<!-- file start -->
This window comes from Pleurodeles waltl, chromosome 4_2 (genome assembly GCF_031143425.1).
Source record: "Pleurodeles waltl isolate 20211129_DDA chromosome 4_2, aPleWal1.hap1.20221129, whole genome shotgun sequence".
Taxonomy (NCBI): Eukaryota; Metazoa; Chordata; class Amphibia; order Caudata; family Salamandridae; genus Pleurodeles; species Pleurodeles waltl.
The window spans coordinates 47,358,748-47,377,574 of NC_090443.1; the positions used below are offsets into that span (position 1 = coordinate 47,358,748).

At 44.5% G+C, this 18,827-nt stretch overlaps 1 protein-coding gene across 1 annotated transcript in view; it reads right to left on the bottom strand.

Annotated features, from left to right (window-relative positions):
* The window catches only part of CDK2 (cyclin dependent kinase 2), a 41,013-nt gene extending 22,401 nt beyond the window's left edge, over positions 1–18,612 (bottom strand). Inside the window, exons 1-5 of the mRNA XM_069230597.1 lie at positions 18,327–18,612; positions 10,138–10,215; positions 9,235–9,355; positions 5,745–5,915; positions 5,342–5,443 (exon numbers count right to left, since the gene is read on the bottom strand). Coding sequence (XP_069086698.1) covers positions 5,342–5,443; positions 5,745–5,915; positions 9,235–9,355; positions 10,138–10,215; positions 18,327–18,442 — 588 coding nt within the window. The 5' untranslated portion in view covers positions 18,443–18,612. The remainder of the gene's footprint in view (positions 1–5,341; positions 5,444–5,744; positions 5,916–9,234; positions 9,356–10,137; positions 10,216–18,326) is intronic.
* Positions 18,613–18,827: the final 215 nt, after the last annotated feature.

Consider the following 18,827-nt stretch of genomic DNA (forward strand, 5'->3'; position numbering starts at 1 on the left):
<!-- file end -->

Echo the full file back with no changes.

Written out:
This window comes from Pleurodeles waltl, chromosome 4_2 (genome assembly GCF_031143425.1).
Source record: "Pleurodeles waltl isolate 20211129_DDA chromosome 4_2, aPleWal1.hap1.20221129, whole genome shotgun sequence".
Taxonomy (NCBI): Eukaryota; Metazoa; Chordata; class Amphibia; order Caudata; family Salamandridae; genus Pleurodeles; species Pleurodeles waltl.
The window spans coordinates 47,358,748-47,377,574 of NC_090443.1; the positions used below are offsets into that span (position 1 = coordinate 47,358,748).

At 44.5% G+C, this 18,827-nt stretch overlaps 1 protein-coding gene across 1 annotated transcript in view; it reads right to left on the bottom strand.

Annotated features, from left to right (window-relative positions):
* The window catches only part of CDK2 (cyclin dependent kinase 2), a 41,013-nt gene extending 22,401 nt beyond the window's left edge, over positions 1–18,612 (bottom strand). Inside the window, exons 1-5 of the mRNA XM_069230597.1 lie at positions 18,327–18,612; positions 10,138–10,215; positions 9,235–9,355; positions 5,745–5,915; positions 5,342–5,443 (exon numbers count right to left, since the gene is read on the bottom strand). Coding sequence (XP_069086698.1) covers positions 5,342–5,443; positions 5,745–5,915; positions 9,235–9,355; positions 10,138–10,215; positions 18,327–18,442 — 588 coding nt within the window. The 5' untranslated portion in view covers positions 18,443–18,612. The remainder of the gene's footprint in view (positions 1–5,341; positions 5,444–5,744; positions 5,916–9,234; positions 9,356–10,137; positions 10,216–18,326) is intronic.
* Positions 18,613–18,827: the final 215 nt, after the last annotated feature.

Consider the following 18,827-nt stretch of genomic DNA (forward strand, 5'->3'; position numbering starts at 1 on the left):